SpaceX forced to postpone launch due to bad weather

27 May 2020, 21:37

A SpaceX Falcon 9, with NASA astronauts Doug Hurley and Bob Behnken in the Dragon crew capsule
A SpaceX Falcon 9, with NASA astronauts Doug Hurley and Bob Behnken in the Dragon crew capsule. Picture: PA

By Megan White

SpaceX was forced to postpone its spacecraft launch just 20 minutes before lift-off because of bad weather conditions.

The mission, called Demo-2, was called off because of clouds and a risk of lightning.

It has been rescheduled for Saturday, with a second attempt taking place at 3.22pm Eastern Time / 8.22pm BST.

It will be the first launch of NASA astronauts from the US since 2011, with Robert Behnken and Douglas Hurley set to travel to the International Space Station.

After being told "unfortunately, we are not going to launch today", one of the crew replied: "It was a good effort by the teams and we understand."

SpaceX is the American aerospace manufacturer owned by Tesla CEO Elon Musk.

An estimated 1.7 million people from around the world tuned in to the launch from The Kennedy Space Center in Florida.

But as the weather conditions became worse, the US space agency postponed the mission for safety reasons.

The US Air Force's 45th Weather Squadron, which monitors the weather for air and space operations, had forecast between a 40 per cent and 60 per cent chance of favourable conditions at the launch site in Florida.

Nasa, which has strict rules about the conditions for manned crew missions, said of one these rules was being violated just minutes before the launch.

Following the postponement, Nasa administrator Jim Bridenstine said: "I know there is a lot of disappointment today. The weather got us. But I also wanted to say this was really a great day for Nasa it was a great say for SpaceX. I think our teams worked together in a really impressive way, making good decisions all along."

He said the reason the launch was scrubbed was because there was "simply too much electricity in the atmosphere".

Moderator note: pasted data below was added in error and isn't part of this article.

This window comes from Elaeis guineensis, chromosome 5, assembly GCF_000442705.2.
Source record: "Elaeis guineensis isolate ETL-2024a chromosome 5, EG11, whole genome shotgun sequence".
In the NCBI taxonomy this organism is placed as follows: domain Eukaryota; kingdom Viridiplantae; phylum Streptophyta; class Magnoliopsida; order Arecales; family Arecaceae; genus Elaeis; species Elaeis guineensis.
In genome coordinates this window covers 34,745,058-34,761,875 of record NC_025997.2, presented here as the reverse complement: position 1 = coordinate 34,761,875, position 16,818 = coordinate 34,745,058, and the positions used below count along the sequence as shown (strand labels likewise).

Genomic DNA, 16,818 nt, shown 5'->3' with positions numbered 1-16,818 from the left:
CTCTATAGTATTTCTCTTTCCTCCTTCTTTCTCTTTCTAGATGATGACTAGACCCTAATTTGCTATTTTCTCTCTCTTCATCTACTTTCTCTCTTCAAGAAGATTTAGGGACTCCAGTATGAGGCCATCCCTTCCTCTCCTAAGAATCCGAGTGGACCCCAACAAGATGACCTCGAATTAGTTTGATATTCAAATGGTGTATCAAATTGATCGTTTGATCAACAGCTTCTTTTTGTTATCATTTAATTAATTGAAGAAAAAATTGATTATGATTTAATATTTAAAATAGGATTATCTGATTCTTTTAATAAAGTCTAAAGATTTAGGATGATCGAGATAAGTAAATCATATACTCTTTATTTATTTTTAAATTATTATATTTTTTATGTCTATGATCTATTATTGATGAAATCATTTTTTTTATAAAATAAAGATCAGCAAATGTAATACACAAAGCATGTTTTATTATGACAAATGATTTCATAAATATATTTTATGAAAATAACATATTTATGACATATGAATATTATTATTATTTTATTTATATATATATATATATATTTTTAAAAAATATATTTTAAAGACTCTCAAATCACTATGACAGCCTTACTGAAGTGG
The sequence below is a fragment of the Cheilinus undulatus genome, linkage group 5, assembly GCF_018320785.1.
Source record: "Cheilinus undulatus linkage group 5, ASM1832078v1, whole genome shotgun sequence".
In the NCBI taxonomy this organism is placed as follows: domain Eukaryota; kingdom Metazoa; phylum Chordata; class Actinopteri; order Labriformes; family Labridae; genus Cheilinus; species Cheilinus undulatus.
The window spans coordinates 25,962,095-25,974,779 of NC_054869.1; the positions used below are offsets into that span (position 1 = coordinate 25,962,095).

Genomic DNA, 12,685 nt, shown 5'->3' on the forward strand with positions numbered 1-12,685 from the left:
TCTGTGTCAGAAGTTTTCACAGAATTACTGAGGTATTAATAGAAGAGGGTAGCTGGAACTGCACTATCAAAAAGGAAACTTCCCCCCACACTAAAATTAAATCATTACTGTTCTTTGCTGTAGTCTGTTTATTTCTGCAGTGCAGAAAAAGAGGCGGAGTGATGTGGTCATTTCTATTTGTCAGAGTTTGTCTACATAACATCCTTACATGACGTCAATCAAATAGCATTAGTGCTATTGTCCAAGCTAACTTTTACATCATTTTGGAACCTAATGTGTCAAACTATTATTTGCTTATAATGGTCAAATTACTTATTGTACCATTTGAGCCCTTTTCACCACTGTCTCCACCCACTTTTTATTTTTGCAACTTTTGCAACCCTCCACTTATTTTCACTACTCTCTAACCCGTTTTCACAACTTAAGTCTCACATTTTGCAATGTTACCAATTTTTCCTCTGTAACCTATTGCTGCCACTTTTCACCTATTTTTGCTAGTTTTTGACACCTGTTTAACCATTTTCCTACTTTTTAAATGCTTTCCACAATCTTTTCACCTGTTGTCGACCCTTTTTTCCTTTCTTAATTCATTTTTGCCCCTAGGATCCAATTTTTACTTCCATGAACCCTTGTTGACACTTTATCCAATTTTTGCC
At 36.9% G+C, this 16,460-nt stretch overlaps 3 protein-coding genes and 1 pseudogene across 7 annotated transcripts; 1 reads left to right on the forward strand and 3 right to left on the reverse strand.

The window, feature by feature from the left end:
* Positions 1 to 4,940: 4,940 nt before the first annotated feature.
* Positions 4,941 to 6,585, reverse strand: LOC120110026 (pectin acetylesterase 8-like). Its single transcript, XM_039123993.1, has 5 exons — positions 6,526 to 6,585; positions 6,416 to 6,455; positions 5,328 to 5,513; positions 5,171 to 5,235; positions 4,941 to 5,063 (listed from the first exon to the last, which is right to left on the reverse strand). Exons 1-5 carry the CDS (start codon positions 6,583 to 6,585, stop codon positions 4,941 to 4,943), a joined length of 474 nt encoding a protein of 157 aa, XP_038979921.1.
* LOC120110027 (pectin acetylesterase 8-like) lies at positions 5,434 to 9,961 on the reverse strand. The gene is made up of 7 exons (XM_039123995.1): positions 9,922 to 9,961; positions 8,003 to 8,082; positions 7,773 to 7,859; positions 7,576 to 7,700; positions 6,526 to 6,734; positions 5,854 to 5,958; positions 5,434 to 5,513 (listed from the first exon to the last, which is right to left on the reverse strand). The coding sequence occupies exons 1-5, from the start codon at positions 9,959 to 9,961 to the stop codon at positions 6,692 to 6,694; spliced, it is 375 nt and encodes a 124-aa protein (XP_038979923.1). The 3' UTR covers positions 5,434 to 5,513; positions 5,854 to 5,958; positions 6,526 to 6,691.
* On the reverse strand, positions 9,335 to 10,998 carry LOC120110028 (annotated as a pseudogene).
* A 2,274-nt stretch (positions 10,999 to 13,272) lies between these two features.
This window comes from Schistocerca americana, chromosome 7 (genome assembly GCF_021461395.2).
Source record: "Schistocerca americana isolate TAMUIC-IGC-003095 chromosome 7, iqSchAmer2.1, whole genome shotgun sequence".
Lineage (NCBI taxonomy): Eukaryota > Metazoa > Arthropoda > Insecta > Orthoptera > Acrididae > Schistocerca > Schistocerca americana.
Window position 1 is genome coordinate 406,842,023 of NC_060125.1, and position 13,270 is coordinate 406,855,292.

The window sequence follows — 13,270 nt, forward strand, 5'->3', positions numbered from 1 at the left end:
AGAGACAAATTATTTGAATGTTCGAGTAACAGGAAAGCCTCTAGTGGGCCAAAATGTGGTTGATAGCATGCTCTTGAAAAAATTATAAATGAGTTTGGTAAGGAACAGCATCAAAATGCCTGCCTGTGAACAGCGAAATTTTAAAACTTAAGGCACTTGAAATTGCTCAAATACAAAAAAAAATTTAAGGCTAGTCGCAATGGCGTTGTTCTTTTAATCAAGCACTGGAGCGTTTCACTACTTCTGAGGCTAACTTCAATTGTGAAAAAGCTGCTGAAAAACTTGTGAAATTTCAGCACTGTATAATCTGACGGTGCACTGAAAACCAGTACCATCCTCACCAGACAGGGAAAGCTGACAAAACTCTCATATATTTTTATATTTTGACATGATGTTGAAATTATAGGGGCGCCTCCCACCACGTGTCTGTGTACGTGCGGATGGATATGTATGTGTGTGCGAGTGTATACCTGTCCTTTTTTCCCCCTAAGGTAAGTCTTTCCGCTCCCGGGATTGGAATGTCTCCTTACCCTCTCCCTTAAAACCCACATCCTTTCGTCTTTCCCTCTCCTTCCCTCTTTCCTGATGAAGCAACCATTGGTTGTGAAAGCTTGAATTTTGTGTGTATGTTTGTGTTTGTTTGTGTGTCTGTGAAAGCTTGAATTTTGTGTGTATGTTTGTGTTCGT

He added: "There wasn't really a lightning storm or anything like that, but there was concern that if we did launch it could actually trigger lightning."

Mr Bridenstine said that despite the setback, the right decision was made and he was proud of the teams working together in the Demo-2 mission.

He said: "We have a lot to look forward to. In just a few short days on Saturday afternoon we are going to do it again.

"Here is what we know - we are going to launch American astronauts on an American rocket from American soil. We are going to do that. We are very close."

Shortly after SpaceX's manned mission to the space station was postponed, US President Donald Trump tweeted: "Thank you to @NASA and @SpaceX for their hard work and leadership. Look forward to being back with you on Saturday!"

Reacting to the news, Ivanka Trump tweeted: "The launch of the SpaceX Crew Dragon to the ISS was scrubbed 17 minutes before the scheduled launch due to inclement weather. Leaving Kennedy Space Center now ... disappointing, but safety first! Launch will be rescheduled!"

British astronaut Tim Peake said: "What a shame - @SpaceX launch is scrubbed, but the rules are there in the interest of safety. A great rehearsal and reset for the next launch attempt in 3 days, Sat 30th at 15:22 (ET)."